Lost scriptures : books that did not make it into the New Testament

by Bart D. Ehrman

Hardcover, 2003




New York : Oxford University Press, 2003.


"We may think of the twenty-seven books of the New Testament as the only sacred writings of the early Christians, but this is not at all the case. Lost Scriptures offers an anthology of up-to-date and readable translations of many non-canonical writings from the first centuries after Christ - texts that have been for the most part lost or neglected for almost two millennia." "Lost Scriptures gives readers a vivid picture of the range of beliefs that battled each other in the first centuries of the Christian era. It is an essential resource for anyone interested in the Bible or the early Church."--BOOK JACKET.

User reviews

LibraryThing member jontseng
Fascinating reading. Just don't take it as Gospel!
LibraryThing member uujeff
Excellent resource on important writings that offer alternative explanations to the events and people around the Christian mythos.
LibraryThing member mldavis2
I don't know how to rate this book since there is minimal, but appropriate, comment by the author. It is essentially a representative collection of documents written around the time of the Christ event (50-300 C.E.) many of which were discovered after the current canon was "established." All of these writings were excluded from current canon usage either because they were not available during the selection process, they were hidden, they were censored, or they were part of the canon of branches of Christianity that died out and were lost.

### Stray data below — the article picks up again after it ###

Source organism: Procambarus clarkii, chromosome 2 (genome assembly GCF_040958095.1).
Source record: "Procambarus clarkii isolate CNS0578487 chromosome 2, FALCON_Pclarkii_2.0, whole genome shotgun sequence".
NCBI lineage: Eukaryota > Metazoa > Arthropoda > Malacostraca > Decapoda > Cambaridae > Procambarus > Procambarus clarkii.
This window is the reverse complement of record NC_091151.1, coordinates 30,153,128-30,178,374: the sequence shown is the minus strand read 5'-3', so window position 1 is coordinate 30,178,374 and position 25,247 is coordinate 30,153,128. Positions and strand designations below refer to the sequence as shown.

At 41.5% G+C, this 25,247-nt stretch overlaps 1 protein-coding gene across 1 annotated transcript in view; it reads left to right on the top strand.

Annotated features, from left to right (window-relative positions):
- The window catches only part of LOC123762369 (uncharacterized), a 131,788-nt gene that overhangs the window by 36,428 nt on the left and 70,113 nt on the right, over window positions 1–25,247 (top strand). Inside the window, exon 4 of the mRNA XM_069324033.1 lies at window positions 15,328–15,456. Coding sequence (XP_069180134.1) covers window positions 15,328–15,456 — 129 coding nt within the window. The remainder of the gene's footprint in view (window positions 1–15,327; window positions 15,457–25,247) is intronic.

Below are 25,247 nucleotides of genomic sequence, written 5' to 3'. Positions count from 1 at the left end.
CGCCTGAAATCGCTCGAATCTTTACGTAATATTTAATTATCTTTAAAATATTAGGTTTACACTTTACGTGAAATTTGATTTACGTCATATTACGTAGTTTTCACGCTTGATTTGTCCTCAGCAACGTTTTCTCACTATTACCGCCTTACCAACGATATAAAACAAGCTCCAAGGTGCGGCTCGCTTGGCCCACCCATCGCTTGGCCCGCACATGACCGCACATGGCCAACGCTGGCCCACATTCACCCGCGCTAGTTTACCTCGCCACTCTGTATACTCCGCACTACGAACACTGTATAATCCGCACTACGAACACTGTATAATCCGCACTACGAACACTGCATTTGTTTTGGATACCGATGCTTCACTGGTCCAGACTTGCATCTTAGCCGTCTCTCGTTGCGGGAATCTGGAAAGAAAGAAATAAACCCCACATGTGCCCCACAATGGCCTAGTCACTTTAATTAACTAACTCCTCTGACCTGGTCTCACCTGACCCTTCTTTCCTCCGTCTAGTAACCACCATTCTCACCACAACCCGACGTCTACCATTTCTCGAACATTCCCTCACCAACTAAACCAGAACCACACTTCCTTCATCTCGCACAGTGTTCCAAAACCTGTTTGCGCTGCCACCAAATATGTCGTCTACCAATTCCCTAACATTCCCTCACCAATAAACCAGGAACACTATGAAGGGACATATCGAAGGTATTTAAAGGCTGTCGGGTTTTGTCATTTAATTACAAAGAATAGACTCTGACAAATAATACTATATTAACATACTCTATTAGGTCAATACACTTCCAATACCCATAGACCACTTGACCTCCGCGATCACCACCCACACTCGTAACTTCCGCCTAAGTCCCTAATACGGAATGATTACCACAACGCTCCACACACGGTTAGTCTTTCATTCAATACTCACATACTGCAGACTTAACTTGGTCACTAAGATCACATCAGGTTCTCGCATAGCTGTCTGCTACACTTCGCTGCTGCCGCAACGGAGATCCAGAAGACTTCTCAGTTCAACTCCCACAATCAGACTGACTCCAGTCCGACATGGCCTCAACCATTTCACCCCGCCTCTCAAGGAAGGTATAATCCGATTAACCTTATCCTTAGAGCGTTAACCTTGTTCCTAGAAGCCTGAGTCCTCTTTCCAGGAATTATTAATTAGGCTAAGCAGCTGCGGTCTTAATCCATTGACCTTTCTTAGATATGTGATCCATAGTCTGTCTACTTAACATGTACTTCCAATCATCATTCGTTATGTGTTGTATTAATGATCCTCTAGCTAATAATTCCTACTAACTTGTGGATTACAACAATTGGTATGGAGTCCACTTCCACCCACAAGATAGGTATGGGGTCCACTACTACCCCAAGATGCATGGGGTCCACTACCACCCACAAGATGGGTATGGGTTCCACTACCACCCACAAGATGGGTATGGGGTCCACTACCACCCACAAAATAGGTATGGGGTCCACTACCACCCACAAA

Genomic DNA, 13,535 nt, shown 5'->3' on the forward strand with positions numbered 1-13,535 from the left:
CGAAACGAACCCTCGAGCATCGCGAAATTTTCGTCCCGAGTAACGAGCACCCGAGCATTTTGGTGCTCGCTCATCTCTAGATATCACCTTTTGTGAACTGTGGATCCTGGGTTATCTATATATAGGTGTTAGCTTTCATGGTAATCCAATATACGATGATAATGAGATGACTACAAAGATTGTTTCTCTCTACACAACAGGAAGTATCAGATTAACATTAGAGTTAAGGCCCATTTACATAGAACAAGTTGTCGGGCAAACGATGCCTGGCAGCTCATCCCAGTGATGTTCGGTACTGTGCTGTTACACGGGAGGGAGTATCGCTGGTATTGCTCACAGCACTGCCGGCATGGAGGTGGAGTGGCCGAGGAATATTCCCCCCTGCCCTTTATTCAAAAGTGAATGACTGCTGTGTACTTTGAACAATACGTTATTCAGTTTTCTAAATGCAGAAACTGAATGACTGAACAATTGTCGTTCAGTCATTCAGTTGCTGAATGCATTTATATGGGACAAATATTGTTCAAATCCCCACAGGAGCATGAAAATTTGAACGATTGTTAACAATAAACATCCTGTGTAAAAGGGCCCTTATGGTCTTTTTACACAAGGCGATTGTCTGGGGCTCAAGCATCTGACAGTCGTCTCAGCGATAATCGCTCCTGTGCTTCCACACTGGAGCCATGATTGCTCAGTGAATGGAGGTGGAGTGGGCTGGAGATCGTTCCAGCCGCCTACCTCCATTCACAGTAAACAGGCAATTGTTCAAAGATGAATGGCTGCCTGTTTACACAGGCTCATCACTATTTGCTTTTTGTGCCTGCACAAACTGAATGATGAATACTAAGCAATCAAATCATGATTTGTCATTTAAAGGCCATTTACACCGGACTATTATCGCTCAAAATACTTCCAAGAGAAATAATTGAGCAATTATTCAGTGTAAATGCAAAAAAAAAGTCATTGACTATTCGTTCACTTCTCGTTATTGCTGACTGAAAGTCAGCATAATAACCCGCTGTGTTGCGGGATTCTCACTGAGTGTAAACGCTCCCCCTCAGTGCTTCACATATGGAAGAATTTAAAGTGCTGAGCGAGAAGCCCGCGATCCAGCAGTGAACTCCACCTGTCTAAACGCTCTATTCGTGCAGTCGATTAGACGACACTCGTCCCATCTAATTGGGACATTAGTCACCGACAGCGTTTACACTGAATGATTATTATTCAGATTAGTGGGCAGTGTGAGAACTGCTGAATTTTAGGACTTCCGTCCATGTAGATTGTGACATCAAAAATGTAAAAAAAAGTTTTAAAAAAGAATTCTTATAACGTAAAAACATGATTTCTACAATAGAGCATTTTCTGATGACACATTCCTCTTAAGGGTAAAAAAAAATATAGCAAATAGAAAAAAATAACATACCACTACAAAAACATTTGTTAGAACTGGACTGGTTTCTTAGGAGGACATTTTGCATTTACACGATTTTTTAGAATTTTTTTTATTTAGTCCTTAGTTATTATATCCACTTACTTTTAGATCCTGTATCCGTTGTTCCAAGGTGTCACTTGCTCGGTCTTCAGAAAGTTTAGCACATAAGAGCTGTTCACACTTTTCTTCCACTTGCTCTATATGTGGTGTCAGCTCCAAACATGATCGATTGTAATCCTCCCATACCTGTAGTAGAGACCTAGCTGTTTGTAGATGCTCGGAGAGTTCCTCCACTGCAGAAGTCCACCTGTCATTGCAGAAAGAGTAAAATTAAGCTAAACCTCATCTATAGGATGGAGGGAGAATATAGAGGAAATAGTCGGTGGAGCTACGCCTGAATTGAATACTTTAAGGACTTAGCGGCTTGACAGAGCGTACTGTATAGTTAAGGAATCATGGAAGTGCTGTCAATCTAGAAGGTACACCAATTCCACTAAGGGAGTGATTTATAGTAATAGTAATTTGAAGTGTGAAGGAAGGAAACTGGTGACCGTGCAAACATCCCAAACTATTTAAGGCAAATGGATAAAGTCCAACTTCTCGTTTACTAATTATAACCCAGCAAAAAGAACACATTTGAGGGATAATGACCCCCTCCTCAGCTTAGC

This book is a companion and sequel to Ehrman's book The Lost Christianities which gives the historical background of the fits and starts, successes and failures of the early believers. I would strongly recommend reading that book first, and there are frequent references to it in the footnotes. The current book is a collection of the writings from that time and includes much from the recently discovered Nag Hammadi library and other recently found sources as well as other writings passed over for one reason or another.

Ehrman is a biblical archaeologist and as such deals with facts, translations and examples. It is not a book of faith and belief, and Ehrman gives only a brief contextual introduction to each translation. The translations contain letters, gospels and apocalyptic writings not found in the current canon, and those who hold the current biblical canon as "inerrant" may well be shocked when they venture outside of their familiar comfort zone to realize what's out there and what got left behind. Highly recommended to open minded readers who want to see the bible in its historical context.
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